Granted, I’m sure most people don’t know where their clothes are made…but why? Do you genuinely not know or are you ignorant of the truth for “fear” of having to quit shopping the brands you normally shop? In my opinion, if you are anti-racist, you need to be anti-racist for all races, not just black targeted racism.


I’m not going to tell you which brands to support and which ones not to support. That is your ethical and moral call for yourself. I just hope you do some research the next time you go to the mall or Amazon. Think about who made that product. Whose life is literally being compromised for my style? Fast fashion comes at an expense and we need to quit turning a blind eye for our $5 t-shirt.



Racism is everywhere. It is not just a derogatory name or exclusion, it goes much farther than that. It is ingrained in our societies all throughout the world and the fashion industry is no exception. Fast fashion has been reliant on the exploitation of garment workers, 80% of which are POC throughout the world. A big change needs to occur at the business level. They need to hire POC and pay them fairly. POC need equal representation in the fashion industry and all industries for that matter.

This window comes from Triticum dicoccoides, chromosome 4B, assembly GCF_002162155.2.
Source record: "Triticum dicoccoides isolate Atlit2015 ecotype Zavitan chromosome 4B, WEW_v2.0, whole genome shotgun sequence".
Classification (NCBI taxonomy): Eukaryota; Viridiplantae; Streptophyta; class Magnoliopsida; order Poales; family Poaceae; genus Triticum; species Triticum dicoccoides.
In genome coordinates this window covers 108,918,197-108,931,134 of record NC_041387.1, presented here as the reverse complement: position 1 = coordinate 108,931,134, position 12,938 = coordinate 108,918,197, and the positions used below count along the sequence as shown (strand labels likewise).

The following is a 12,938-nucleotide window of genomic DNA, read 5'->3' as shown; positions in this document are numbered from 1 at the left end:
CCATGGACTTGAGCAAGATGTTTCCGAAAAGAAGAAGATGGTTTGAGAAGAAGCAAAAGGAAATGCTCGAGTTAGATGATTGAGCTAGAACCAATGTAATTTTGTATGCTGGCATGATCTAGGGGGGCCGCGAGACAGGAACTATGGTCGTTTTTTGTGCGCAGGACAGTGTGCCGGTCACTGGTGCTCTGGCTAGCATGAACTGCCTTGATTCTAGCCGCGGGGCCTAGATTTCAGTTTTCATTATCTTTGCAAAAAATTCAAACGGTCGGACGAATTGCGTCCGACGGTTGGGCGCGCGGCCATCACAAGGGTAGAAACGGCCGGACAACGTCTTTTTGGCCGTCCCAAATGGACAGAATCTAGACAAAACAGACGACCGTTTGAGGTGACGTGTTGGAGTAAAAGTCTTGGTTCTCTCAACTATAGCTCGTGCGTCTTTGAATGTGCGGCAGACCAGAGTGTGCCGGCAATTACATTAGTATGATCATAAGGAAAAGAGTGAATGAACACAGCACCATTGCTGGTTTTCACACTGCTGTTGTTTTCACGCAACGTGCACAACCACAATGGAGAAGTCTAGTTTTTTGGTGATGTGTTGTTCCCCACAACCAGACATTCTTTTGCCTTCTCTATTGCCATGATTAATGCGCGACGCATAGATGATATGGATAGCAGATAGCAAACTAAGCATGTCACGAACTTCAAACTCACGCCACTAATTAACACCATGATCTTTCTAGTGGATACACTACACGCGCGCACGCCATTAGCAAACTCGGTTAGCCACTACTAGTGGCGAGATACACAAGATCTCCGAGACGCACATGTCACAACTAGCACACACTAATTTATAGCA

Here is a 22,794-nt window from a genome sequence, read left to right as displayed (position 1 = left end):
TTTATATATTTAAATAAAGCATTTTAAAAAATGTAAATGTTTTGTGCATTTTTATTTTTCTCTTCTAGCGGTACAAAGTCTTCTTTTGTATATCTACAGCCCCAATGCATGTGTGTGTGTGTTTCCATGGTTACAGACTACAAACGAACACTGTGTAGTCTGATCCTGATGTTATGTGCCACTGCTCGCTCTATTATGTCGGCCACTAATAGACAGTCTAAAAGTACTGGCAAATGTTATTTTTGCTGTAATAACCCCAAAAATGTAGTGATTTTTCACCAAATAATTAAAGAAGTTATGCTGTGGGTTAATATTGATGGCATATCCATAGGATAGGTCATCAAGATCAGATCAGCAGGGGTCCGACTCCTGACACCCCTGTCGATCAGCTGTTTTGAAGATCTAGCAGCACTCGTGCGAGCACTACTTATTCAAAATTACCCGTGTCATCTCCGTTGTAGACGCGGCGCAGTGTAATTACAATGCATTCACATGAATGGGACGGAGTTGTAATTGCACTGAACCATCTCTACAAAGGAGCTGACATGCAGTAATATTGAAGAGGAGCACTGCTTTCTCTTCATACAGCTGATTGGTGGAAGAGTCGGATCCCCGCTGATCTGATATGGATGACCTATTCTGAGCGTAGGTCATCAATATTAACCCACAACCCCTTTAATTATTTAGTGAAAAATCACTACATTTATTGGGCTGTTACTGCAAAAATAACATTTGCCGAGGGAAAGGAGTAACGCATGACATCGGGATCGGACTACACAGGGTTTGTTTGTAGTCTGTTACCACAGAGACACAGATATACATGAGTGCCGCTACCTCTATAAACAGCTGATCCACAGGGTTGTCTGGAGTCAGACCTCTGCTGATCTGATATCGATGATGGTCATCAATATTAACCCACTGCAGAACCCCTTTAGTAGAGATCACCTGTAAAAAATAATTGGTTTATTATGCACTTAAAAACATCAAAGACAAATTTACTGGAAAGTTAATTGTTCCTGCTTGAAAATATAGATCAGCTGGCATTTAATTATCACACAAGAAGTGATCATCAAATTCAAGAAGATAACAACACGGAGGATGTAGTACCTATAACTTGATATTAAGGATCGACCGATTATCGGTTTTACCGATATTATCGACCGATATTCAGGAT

But, we need to do stuff as consumers too. We need to research what companies we are purchasing from and instead purchase from companies that support POC. We need to quit giving money to companies exploiting all POC, especially in Asia. We need to write to these companies and asking for change. Support black-owned businesses and educate yourself on fast fashion and worldwide racism issues.


If you missed the first video/post about fast fashion and still don't know what it is, be sure to watch or read that.


I hope this post was eye opening and gets you thinking about what brands you should and shouldn't be supporting. The most important thing is to follow your moral compass and do your research.


Thanks for reading and until next time, remember that the small changes you make have a big impact in the long run.


Emma :)

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Emma

Dendler

Hey there! Thanks for stopping by! 

My name is Emma. I am a 20-year-old new to this sustainable lifestyle. I am here to give you my tips as I learn them and help beginners begin their sustainable life...